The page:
Satellite and telco operators seeking access to cable-owned
sports programming were high-fiving over the FCC's vote to end the exemption of
terrestrially-delivered networks, particularly sports networks, from being made
available to competitors. But they were beaten to the punch by the FCC's
chairman who began the torrent of sports-related metaphors with his own
shout-out for the order.
"The Commission takes an important step in promoting
competition, empowering consumers, and fostering innovation by closing a loophole
in our program access rules," said Julius Genachowski. "The loophole
gives free reign to cable-TV operators to lock up local sports events and other
popular programming and withhold them from rival providers. Locking up a
much-loved local sports franchise could be game, set, match for cable
competition," he said. "Consumers who want to switch video providers
shouldn't have to give up their favorite team in the process. Today the
Commission levels the competitive playing field."
"The Federal Communications Commission gave sports fans
a reason to tailgate today by adopting rules to bring sports programming to
more video providers," blogged AT&T Senior VP Bob Quinn Wednesday (Jan. 20). "Ultimately,
this means consumers will have more choices in how and from who they receive
programming they want.
We are hopeful that with these new rules, consumers in
Connecticut will no longer have to watch their favorite sports teams in
standard definition just because they want to sign up for AT&T's
award-winning U-Verse video service, nor will baseball fans in San Diego have
to give up the Padres to make the same choice."
"This is a big-time victory for television sports fans,"
said Kathleen Grillo, senior VP of federal regulatory affairs at Verizon. "The FCC's decision to make must-see regional
sports programming, including high-definition feeds, presumptively available to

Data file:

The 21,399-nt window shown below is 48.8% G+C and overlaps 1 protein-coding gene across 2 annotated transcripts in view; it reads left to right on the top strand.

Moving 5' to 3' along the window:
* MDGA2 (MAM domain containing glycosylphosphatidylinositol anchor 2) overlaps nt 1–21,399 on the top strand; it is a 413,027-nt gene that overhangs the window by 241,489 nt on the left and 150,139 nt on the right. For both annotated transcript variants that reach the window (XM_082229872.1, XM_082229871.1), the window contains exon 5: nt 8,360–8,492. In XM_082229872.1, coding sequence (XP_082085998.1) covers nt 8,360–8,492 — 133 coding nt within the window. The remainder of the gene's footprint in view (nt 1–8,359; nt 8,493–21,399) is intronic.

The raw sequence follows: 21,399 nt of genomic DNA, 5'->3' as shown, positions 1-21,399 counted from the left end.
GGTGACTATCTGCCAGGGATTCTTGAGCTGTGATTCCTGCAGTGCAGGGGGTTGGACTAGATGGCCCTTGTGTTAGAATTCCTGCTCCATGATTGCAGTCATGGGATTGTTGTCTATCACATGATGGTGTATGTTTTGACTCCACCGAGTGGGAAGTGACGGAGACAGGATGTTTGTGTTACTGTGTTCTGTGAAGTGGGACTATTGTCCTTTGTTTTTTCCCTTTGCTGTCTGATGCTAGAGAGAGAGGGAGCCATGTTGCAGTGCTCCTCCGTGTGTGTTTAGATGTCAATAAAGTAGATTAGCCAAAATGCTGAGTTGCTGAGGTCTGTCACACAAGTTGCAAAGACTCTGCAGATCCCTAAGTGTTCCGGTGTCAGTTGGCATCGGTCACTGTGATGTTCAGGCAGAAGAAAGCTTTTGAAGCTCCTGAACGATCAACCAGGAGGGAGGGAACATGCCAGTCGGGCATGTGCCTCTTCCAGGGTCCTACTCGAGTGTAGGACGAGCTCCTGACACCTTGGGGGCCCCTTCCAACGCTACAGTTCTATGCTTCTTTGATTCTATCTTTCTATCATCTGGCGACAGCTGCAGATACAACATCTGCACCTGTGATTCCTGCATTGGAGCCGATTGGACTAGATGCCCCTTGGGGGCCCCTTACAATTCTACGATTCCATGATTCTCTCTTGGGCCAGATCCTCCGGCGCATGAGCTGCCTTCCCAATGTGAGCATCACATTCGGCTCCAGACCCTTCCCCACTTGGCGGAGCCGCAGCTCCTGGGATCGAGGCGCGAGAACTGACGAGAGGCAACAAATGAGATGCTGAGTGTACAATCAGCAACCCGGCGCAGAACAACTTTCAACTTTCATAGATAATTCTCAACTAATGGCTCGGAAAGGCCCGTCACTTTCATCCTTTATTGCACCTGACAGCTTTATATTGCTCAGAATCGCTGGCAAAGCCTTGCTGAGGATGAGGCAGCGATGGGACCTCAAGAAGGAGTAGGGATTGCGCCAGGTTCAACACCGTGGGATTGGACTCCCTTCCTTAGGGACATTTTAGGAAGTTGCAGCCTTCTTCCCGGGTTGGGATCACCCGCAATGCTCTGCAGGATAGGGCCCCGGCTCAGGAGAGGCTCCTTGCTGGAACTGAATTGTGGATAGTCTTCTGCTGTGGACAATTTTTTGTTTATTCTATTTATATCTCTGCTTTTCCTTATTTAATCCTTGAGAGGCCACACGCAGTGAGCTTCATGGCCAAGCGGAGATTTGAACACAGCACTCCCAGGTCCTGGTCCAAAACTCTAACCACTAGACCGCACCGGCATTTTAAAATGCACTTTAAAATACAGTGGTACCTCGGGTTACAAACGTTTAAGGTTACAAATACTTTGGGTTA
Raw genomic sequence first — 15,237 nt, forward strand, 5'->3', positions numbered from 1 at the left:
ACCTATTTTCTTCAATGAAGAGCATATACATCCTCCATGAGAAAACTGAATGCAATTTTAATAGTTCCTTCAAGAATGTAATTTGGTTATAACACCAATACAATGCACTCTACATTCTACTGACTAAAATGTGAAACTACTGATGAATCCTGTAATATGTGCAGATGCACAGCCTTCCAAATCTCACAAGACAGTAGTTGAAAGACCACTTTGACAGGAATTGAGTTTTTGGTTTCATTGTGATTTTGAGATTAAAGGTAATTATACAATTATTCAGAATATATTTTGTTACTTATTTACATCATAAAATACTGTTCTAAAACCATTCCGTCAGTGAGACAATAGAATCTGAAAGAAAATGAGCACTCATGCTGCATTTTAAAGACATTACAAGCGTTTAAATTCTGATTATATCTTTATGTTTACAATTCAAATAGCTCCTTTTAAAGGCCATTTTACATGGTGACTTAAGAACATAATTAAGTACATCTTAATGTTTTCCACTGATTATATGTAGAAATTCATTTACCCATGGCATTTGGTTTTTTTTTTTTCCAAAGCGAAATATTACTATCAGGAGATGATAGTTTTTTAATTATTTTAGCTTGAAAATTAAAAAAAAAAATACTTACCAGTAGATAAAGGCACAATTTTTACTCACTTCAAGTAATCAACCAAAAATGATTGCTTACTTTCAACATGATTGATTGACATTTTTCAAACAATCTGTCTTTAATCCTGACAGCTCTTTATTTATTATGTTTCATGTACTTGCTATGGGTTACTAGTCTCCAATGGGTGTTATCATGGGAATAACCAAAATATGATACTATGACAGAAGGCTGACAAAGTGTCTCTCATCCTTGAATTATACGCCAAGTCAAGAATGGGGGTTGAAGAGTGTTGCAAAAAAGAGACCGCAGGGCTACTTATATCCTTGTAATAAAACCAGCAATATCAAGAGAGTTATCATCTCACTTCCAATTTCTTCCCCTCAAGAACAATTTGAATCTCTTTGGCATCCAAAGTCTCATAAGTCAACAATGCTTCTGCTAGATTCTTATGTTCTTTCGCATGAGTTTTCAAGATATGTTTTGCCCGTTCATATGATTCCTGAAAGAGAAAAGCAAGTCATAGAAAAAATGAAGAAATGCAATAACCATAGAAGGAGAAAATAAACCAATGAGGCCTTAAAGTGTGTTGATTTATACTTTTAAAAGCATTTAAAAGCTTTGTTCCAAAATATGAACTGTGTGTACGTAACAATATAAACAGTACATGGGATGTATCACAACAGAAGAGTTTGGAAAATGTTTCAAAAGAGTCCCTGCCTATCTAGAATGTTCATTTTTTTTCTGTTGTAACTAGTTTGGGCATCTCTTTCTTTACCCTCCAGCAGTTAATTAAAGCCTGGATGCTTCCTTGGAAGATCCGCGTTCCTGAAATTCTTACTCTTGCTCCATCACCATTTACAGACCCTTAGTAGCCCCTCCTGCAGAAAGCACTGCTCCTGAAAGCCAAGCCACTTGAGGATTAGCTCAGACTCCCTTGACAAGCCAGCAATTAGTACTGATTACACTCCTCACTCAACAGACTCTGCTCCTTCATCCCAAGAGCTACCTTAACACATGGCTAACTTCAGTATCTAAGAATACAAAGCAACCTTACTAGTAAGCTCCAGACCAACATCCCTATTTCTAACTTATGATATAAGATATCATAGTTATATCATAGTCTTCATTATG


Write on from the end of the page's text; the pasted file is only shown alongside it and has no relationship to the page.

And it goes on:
competitors, puts viewers in the driver's seat. This ruling means that
consumers will no longer have to stick with their incumbent cable provider in
order to watch local teams in high definition."
Satellite operators were equally buoyed by the news.
"The FCC's order today eliminating the terrestrial loophole
is a big win for consumers and fair competition in the marketplace," said
DirecTV in a statement. "We vigorously applaud the FCC for recognizing
that withholding cable-owned regional sports networks from non-cable
competitors significantly hinders competition and is anti-consumer. We are
looking forward to offering DirecTV customers the local sports programming they
have been denied for so many years."
"Dish Network congratulates the FCC for delivering
consumers a double victory," said that company in a statement.
"First, sports fans in Philadelphia and San Diego will soon have
a choice of pay-TV providers; second, consumers can no longer be held hostage
during a contract dispute between cable programmers and video distributors. Dish
Network thanks Chairman Genachowski for his leadership and for standing up for
consumers and competition."
There is a pending program access complaint against Cox in
San Diego, and while there is no complaint in Philly, Comcast Sports Net has
been exempt from program access conditions applied to the Adelphia merger to
the extent it was unavailable at the time of the order. Now, the FCC says an multichannel
video programming distributor (MVPD) not getting access to that net can now
file a complaint under the new order.
Even some cable operators, the smaller and midsized ones
represented by the American Cable Association, appeared not to be opposed
to the decision, suggesting it was in the public interest: "Over the
years, the American Cable Association has kept a close eye on the availability
of terrestrially-delivered programming controlled by vertically integrated
cable operators," said ACA President Matt Polka. "As a general
matter, ACA believes that the public interest is best served when multichannel video
programming distributors have access to all programming on nondiscriminatory
terms and conditions."
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